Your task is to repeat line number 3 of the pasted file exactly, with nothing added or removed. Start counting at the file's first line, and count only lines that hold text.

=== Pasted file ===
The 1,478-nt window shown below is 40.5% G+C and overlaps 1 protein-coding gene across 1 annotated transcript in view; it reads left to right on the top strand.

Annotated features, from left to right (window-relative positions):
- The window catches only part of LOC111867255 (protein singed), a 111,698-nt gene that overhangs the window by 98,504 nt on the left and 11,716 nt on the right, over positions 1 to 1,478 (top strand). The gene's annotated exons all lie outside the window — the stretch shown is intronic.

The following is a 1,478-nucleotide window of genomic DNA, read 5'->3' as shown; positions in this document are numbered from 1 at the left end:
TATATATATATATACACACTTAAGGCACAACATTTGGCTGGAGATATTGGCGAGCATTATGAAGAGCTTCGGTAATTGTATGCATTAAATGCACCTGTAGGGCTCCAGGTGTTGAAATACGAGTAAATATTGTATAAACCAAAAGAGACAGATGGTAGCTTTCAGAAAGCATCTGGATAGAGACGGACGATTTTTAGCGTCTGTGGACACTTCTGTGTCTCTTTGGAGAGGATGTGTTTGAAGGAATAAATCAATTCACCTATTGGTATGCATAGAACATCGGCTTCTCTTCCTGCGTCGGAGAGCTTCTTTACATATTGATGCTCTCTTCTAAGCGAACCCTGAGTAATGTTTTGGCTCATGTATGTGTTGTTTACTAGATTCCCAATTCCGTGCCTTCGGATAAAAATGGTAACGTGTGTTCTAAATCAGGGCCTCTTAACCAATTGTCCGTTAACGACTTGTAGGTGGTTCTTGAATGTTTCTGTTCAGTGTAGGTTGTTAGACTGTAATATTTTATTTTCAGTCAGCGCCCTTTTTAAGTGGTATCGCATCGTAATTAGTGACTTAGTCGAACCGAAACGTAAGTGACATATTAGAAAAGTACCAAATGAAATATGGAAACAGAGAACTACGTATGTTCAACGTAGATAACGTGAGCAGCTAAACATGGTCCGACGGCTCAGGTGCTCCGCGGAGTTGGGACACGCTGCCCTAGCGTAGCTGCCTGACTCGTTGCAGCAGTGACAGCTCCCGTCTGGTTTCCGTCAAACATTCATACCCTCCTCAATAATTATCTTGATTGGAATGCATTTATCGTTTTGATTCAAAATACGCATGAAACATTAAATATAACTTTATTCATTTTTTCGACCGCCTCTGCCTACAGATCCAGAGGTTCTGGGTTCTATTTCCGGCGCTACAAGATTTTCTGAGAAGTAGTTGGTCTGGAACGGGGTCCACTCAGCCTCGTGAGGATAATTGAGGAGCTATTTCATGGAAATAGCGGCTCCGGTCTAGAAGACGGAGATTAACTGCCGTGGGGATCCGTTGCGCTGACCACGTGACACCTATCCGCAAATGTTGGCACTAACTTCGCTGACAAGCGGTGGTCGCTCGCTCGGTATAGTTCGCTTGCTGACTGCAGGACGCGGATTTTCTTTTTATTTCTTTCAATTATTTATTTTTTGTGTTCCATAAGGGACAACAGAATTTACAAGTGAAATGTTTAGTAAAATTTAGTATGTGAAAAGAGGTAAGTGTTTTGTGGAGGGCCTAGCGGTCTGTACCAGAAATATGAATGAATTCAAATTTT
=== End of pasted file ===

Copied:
- The window catches only part of LOC111867255 (protein singed), a 111,698-nt gene that overhangs the window by 98,504 nt on the left and 11,716 nt on the right, over positions 1 to 1,478 (top strand). The gene's annotated exons all lie outside the window — the stretch shown is intronic.